University of Michigan School of Public Health Study
In March 2007, Dr. Hal Morgenstern released a cancer incidence study of the communities surrounding SSFL:
- Cancer Incidence in the Community Surrounding the Rocketdyne Facility in Southern California, March 2007
This study had been commissioned by the Agency for Toxic Substances Disease Registry. The study concluded that:
- Associations between distance from SSFL and cancer incidence differed by
type of cancer outcome. Standardized incidence rate ratios were close to 1, indicating little or no
association, for total cancers and radiosensitive cancers among adults; but the incidence rate of
chemosensitive cancers was slightly elevated during both follow-up periods in the population
living within 2 miles of SSFL. Results for the 9 specific cancers revealed some elevated
incidence rates between 1988 and 1995 among persons living within 2 miles of SSFL.
Specifically, the standardized incidence rate ratio was greater than 1.6 for cancers of blood and
lymph tissue, bladder, thyroid, and upper aerodigestive tract. Between 1996 and 2002, the rate
ratio among persons living within 2 miles of SSFL was greater than 1.6 for thyroid cancer.
There were too few childhood cancers to yield informative results.
- The strongest and most consistent association observed in this study was for
thyroid cancer, which was associated with distance from SSFL in both follow-up periods. This
finding may have public-health significance because perchlorate, a component of rocket fuel
used in large quantities at SSFL, is known to disrupt thyroid function, it has been shown to
induce thyroid tumors in laboratory animals, and there is evidence from two other investigations
that perchlorate migrated offside to contaminate the groundwater in areas surrounding SSFL. In
addition, findings from one of those other studies suggest that the 1959 partial meltdown of a
nuclear reactor at SSFL could have released appreciable amounts of radioactive cesium and
iodine, which might have increased the incidence of thyroid cancer in the population surrounding
SSFL. Furthermore, our results for cancers of the bladder, blood and lymph tissue, and upper
aerodigestive tract are consistent with associations observed in the UCLA Worker Study between
mortality from these cancers and occupational exposures to radiation and chemicals.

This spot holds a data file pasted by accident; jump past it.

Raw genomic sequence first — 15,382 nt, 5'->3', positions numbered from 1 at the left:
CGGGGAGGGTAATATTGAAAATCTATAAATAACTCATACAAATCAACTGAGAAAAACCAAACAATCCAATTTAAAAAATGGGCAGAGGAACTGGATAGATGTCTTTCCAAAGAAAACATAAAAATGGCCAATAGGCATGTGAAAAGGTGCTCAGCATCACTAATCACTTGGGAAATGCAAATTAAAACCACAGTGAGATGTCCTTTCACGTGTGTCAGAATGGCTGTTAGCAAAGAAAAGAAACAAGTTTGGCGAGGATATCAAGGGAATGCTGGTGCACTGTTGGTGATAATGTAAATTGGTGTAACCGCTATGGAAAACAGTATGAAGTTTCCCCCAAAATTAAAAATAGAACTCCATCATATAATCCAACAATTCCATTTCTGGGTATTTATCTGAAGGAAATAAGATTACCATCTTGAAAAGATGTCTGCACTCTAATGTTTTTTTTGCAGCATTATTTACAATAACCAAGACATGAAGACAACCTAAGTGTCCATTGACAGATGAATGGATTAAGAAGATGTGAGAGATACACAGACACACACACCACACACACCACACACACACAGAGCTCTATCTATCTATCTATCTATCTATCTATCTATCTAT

It is important to recognize that associations observed between distance from SSFL and
the incidence of specific cancers are based on small numbers of cases in the region closest to
SSFL. Thus, these associations are estimated imprecisely and may represent chance findings. In addition, observed associations may have been biased by certain methodologic limitations—use
of distance from SSFL as a crude proxy measure for environmental exposures, mobility of the
residential population before and during the follow-up period, and lack of information on other
cancer risk factors, such as cigarette smoking and socioeconomic status, that might distort the observed associations.
- Despite the methodologic limitations of this study, the findings suggest there may be elevated incidence rates of certain cancers near SSFL that have been linked in previous studies with hazardous substances used at Rocketdyne, some of which have been observed or projected to exist offsite. There is no direct evidence from this investigation, however, that these observed associations reflect the effects of environmental exposures originating at SSFL. Given these provocative findings and unanswered questions, it is tempting to recommend further analyses or future studies to address the health concerns of the community. Unfortunately, it is not clear at this time whether such additional analyses or studies will be sufficient to determine whether operations and activities at Rocketdyne affected, or will affect, the risk of cancer in the surrounding neighborhoods.